"Before I say anything, I want you to know that we are on the same side: I think Bush has been a simply terrible President, and I will certainly vote for Mr. Kerry. But sometimes too many of those who are liberals, or progressives if you prefer, are adopting the tactics of the right, using anger and invective to make a point. This is not a good idea. Aside from my discomfort at imitating such people, I think such tactics may be less than effective and may only succeed in turning people off to what you are saying." - Larry K.
Larry, ten years ago I would have agreed with you, but I honestly believe that different situations call for different tactics. As you point out, the tactics of the right-wing have been pretty low - "anger and invective," as you say. The problem is that anger and invective have succeeded in giving them the House, the Senate, the Supreme Court and the Presidency. Those tactics have BEEN effective. And that isn't abstract: because of it, they are able to effect public policy in a way that has a negative impact upon millions and millions of people. Because they weren't afraid to use anger and invective. If a little anger and invective - very justified anger, in my opinion - can wind up having a positive impact on millions and millions of people, I certainly think that's worth it.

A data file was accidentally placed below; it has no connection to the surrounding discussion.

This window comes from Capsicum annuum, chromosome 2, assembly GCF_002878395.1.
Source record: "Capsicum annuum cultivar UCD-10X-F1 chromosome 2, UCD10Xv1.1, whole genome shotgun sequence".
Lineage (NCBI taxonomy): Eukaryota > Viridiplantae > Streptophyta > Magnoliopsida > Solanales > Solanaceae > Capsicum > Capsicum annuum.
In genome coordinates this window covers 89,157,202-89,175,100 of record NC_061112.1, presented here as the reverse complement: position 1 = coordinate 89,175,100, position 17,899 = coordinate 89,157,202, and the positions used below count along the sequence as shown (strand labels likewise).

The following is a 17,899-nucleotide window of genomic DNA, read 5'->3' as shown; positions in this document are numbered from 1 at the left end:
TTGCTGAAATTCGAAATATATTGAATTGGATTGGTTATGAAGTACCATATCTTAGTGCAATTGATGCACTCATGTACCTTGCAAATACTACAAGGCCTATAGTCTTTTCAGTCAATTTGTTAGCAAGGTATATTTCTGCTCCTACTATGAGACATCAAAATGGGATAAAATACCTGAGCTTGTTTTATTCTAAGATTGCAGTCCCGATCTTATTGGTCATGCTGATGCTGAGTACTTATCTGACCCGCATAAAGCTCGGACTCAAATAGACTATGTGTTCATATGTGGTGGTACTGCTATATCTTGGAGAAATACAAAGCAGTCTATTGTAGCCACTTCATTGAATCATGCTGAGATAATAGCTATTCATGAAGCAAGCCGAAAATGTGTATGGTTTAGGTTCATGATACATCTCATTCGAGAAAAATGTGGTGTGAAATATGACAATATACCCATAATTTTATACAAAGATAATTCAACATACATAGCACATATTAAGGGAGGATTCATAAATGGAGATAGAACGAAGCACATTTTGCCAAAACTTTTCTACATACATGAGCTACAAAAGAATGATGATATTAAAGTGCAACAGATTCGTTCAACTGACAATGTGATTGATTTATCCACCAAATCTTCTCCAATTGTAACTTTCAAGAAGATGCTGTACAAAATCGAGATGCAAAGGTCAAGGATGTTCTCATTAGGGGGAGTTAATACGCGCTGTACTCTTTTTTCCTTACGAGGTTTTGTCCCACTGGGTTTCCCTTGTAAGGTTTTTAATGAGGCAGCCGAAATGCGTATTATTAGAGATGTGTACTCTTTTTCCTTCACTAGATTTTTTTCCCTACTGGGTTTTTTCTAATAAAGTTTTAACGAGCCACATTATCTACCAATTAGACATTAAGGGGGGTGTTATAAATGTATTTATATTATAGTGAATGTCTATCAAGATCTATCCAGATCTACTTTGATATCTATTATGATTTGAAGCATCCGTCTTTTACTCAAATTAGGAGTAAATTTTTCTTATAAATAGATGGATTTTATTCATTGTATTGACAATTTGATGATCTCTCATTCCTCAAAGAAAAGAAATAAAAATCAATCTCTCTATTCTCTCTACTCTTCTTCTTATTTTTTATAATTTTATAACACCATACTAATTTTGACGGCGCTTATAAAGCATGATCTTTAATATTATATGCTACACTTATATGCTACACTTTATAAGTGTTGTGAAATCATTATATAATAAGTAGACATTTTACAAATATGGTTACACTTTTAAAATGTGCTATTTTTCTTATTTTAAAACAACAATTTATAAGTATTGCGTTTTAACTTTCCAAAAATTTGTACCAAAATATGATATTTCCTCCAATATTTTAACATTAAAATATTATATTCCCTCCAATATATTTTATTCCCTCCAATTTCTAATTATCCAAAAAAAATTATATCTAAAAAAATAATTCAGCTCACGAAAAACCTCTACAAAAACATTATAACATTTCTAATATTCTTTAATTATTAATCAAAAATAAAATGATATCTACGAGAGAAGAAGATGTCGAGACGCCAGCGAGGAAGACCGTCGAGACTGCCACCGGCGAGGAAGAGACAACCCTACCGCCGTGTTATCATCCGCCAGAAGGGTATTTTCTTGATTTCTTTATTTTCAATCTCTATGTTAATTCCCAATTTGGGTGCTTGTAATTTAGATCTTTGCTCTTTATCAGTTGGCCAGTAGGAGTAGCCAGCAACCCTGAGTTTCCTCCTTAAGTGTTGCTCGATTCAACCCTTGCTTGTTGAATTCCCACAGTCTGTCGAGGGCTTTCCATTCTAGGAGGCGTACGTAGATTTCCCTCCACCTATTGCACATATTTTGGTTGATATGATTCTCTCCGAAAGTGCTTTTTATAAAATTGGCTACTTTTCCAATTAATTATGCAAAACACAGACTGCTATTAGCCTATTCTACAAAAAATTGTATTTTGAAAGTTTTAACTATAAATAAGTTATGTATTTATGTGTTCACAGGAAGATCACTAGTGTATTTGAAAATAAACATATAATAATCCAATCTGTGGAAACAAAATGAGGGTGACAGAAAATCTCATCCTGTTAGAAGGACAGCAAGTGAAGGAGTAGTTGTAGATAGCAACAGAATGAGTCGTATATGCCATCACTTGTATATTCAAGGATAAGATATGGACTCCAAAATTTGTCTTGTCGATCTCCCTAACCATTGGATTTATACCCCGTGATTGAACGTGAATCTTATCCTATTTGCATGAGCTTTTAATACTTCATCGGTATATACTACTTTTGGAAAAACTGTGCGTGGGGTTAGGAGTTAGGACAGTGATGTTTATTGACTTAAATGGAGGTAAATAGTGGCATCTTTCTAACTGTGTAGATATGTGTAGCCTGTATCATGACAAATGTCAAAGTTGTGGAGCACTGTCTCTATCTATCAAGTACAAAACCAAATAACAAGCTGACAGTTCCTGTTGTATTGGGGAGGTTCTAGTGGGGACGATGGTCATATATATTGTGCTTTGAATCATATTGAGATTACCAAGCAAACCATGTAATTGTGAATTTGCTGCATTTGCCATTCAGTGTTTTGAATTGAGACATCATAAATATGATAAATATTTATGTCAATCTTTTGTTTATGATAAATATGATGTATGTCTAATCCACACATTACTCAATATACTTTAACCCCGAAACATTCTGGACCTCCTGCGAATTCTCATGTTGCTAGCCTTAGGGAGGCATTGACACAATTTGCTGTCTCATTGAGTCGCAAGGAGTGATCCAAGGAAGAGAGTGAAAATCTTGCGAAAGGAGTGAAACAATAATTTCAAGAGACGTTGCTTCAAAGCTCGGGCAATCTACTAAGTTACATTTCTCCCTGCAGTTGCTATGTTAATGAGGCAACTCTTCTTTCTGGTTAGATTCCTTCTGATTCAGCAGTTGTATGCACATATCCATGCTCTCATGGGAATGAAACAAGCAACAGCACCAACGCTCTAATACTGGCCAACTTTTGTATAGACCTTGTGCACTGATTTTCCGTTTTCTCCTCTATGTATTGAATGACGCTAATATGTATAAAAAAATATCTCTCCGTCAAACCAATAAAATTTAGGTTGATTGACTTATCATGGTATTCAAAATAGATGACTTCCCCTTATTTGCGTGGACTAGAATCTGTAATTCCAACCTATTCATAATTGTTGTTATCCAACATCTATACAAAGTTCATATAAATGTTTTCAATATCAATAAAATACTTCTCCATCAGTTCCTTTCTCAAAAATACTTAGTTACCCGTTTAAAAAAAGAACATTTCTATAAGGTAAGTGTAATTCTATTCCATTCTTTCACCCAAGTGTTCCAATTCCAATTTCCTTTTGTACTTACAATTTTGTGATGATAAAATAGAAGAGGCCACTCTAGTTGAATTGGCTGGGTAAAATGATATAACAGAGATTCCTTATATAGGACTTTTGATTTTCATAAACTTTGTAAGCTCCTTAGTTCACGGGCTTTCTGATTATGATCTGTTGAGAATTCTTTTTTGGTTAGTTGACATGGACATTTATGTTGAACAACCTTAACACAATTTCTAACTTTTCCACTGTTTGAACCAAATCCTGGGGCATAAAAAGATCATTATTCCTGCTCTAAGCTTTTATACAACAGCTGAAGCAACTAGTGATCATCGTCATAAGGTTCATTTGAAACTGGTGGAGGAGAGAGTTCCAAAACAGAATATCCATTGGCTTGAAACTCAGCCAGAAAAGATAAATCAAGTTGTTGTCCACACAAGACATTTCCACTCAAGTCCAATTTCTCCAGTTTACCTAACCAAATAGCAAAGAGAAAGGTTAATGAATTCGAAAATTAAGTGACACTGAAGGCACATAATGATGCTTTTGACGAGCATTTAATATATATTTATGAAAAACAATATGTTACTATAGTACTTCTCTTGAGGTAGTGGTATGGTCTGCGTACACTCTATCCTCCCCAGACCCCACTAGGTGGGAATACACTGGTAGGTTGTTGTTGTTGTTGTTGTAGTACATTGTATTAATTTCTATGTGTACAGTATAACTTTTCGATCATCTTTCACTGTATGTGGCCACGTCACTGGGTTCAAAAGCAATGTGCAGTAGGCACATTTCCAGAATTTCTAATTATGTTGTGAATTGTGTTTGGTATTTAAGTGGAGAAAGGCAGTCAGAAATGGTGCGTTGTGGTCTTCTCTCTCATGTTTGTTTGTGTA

And forgetting the sheer pragmatism of tactics, on a personal level I have very hard time being polite to people who are either totally delusional or lying to my face. These guys look you in the eye and justify absolutely everything this President does, no matter how transparently horrible it is. Every lie is spun away. Every error is denied and then excused. We are standing in the pouring rain listening to people who SWEAR that the sun is shining. It's not POSSIBLE to have a reasonable conversation with that. Reasonable conversation assumes that we are talking to reasonable people, and we aren't. It isn't possible for someone in the reality-based community to have an intelligent discussion with inhabitants of the fantasy-based community. At least, that's how I see it.
Thanks very much for your note.